The ABC Skootamota was the brainchild of engineering genius Granville Bradshaw, inventions like the Skootamota, the Motoped, the Kenilworth, and the Reynolds Runabout showed remarkable foresight, and they would evolve into the hugely popular motor scooters built by the likes of Vespa and Lambretta.
The Skootamota was designed in 1919, just a year after the end of World War 1. There was a huge demand for cheap motorized transportation, specifically motorcycles, that could easily be ridden by both men and women.
Most motorcycles proved difficult for women to ride due to the clothing of the era and the location of the engine, frame, and fuel tank which made them essentially impossible to ride (with dignity) while wearing a skirt, let alone a heavy dress and petticoats.
The ABC Skootamota – Engine and Specifications
Granville Bradshaw’s clever design for the Skootamota featured a simple tubular steel frame with a flat platform and a rear brake pedal.
Small spoked wheels were fitted front and back, adjustable height handlebars had controls for the throttle and the front brake (and exhaust valve), and an adjustable height seat was fitted with a sprung saddle to compensate for the lack of suspension.
The single-cylinder engine was mounted horizontally over the rear wheel, with a fuel tank above it to gravity feed the carburettor. The motor has a capacity of 123cc, early engines were intake-over-exhaust with later models using overhead valve engines.
This left plenty of space for women to ride regardless of what they were wearing, many men preferred them too as they were a little more comfortable than a traditional motorcycle, and less likely to crumple their suits.
Slowing the Skootamota down was accomplished with external contracting band brakes on each wheel, though they didn’t have to work too hard as the Skootamota had a top speed of just 15 mph (24 km/h).
The ABC Skootamota – Sales and Influence
The Bradshaw -designed Skootamota was manufactured and sold under license by Gilbert Campling Ltd, it was marketed as the ABC Skootamota and sold in Britain and throughout Europe.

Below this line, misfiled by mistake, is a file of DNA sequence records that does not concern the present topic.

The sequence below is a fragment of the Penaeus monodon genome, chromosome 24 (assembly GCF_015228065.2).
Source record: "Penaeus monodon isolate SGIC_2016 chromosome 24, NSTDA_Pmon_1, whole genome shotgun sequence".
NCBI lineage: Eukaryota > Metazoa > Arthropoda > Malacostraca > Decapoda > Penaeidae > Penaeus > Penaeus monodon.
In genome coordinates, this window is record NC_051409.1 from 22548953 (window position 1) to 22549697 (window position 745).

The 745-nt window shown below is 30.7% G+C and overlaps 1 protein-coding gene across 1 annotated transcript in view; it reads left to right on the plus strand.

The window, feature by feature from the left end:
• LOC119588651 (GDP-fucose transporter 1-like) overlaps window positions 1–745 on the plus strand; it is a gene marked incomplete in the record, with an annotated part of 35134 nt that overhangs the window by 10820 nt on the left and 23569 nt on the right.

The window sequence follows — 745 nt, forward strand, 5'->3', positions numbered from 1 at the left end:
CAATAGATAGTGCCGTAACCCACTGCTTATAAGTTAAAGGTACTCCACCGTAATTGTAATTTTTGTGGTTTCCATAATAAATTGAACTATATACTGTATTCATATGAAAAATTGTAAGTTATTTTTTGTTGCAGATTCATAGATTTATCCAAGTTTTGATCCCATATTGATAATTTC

The runaway success of the design led to a slew of copycat designs, as a result the Skootamota was only sold from 1919 to 1922 when production ceased due to overwhelming competition.
The influence that the humble little British scooter had on the future of personal transportation is often overlooked, cheap scooters with the same or similar basic architecture proved hugely popular in Europe, Asia, and around the world.
Still today in many developing countries the majority of the population uses a 125cc single-cylinder motor scooter for personal transportation, and in much of Asia the family scooter is used to carry Mum, Dad, the kids, grandma, grandpa, and anyone else who needs a lift. Often all at the same time.
As we move into the 21st century the scooter has been making a resurgence in urban areas, now with an electric powertrain and a removable battery pack that people take into their offices to charge during the day.
The surviving examples of the Skootamota have a loyal fanbase and there’s an active community online. Pricing is still quite cheap considering their age and historic significance, the example you see here is expected to fetch £1,600 to £2,200 when it crosses the auction block with Bonhams.
If you’d like to read more about it or register to bid you can click here to visit the listing.
Images courtesy of Bonhams
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Silodrome was founded by Ben back in 2010, in the years since the site has grown to become a world leader in the alternative and vintage motoring sector, with millions of readers around the world and many hundreds of thousands of followers on social media.